I actually thought this would come to a head much sooner than 100 days, this tension between the trust and loyalty President Trump requires of his staff and supporters and the actual lived experience of his staff and supporters. I did think it would happen, when it did happen, in the area of Affordable Care Act repeal, replace, or modify because all kinds of people have substantial, if partial, knowledge of how health insurance does and doesn't work in the United States, based on lived experience.
I have done a great deal of public speaking on the ACA in Missouri and I have yet to speak at an event — large or small — where someone listening has not advanced themselves, a loved one, or as a friend of someone with a pre-existing health condition that has, in essence, rendered them uninsurable, COBRA and high risk pools notwithstanding. It is interesting how vocal those who resist insurance mandates for individuals can be equally vocal in support of insurance company mandates requiring guaranteed issue without pre-existing condition exclusions.
Yet, the entire 100 day dance around the ACA has circled this tension between a communitarian view of insurance equity and an individually underwritten view of insurance equity, without explicitly naming it I find it fascinating that the same public that cries along with Jimmy Kimmel at the serious heart disease of his new born son also appears relatively undisturbed that, before the ACA's passage, many insurance policies excluded maternity coverage entirely. Yes, Medicaid funds over 50 percent of births in a number of states but anyone too rich for Medicaid and also driven to an individual market health insurance product excluding maternity coverage entirely, might not be lucky enough to choose to have a baby at all.
You may say that newborns represent the ultimate blameless among us and the difference is something that may be hardwired in as we turn a hard heart to those who would merely like to re-produce without bankruptcy as distinguished from those who already have reproduced and plead on behalf of a quite ill newborn. It's the old rescue preference for those at risk that we can see in another guise, perhaps.
But now we've gone one step further with the President insisting protections against pre-existing condition exclusions are in the latest MacArthur Amendment to the American Health Care Act of 2017 proposal when they are not. What will you trust or who will you trust, your senses or your President? It does, after all, require some thought and analysis to consider why high risk pools were a failure before the ACA and to consider whether the MacArthur Amendment would do anything to change that. It turns out it is difficult to graduate from high risk status and pools of high risk individuals are inherently unattractive in a commercial health insurance system where every claim paid is a loss to the insurance company.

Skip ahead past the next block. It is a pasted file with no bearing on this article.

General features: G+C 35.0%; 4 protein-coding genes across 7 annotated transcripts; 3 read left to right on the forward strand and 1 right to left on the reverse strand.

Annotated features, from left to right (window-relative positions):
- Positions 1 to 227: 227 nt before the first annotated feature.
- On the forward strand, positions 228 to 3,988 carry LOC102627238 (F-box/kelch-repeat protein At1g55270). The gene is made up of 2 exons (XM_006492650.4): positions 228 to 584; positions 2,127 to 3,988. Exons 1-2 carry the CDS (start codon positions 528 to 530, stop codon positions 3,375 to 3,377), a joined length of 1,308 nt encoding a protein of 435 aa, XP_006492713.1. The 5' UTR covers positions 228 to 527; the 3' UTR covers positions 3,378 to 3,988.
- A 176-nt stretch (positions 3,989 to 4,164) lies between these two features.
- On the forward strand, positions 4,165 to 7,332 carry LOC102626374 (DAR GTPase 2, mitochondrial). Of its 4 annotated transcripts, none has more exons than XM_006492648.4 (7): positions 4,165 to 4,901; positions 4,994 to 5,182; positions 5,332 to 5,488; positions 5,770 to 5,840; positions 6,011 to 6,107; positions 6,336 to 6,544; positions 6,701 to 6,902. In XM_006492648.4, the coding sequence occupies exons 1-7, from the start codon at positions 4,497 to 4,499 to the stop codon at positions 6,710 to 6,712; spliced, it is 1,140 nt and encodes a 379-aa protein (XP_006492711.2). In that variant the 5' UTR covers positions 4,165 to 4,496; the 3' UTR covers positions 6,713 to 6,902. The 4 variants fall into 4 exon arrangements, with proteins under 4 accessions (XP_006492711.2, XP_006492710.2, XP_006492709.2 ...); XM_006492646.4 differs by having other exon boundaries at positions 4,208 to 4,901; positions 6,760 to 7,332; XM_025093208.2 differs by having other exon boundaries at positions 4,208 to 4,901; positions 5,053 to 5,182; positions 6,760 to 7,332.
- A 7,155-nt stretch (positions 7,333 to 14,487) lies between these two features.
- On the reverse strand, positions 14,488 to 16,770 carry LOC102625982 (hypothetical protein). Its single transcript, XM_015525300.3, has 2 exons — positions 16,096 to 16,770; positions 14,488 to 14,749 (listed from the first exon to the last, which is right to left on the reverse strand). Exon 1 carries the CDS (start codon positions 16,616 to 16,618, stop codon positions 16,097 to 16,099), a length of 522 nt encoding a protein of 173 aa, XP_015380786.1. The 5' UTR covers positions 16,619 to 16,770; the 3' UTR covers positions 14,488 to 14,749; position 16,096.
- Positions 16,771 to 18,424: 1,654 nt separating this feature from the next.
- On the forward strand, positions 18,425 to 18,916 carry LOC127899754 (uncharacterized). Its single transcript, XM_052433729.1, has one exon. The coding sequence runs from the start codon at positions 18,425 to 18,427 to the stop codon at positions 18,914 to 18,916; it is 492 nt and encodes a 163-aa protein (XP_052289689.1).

Is this the ultimate President Trump loyalty test? Will you trust my representations over your own lived experience?
Morton Deutsch noted that ""trust" involves the notion of motivational relevance as well as the notion of predictability." Even then, there is individual trust, societal trust, and relationship trust. What kind of trust is implicated in the call for supporters of the McArthur Amendment to the AHCA? Is it relationship trust when you suspend your own disbelief in order to embrace an assertion contrary to your own lived experience? Or, is this really just a matter of figuring out what people want to hear and finding a shrewd way to tell them just that? As Marina Korokova has noted: "[Con artists] will tell me the story that I want to hear. They’re not going to tell me the story they told someone else. It’s not like they have, you know, a story book that they read out of. They’re going to profile me and sell me the things I’m not going to question."
Interestingly, many of us can spot a con when it is being perpetuated on someone else ("that is too good to be true") but are vulnerable to the same cons being perpetuated on ourselves. Why? We're special. Things may not seem as they appear because of how special we are. It is about emotions, not logic. The laws of commercial health insurance underwriting must not apply to us, only to those other folks.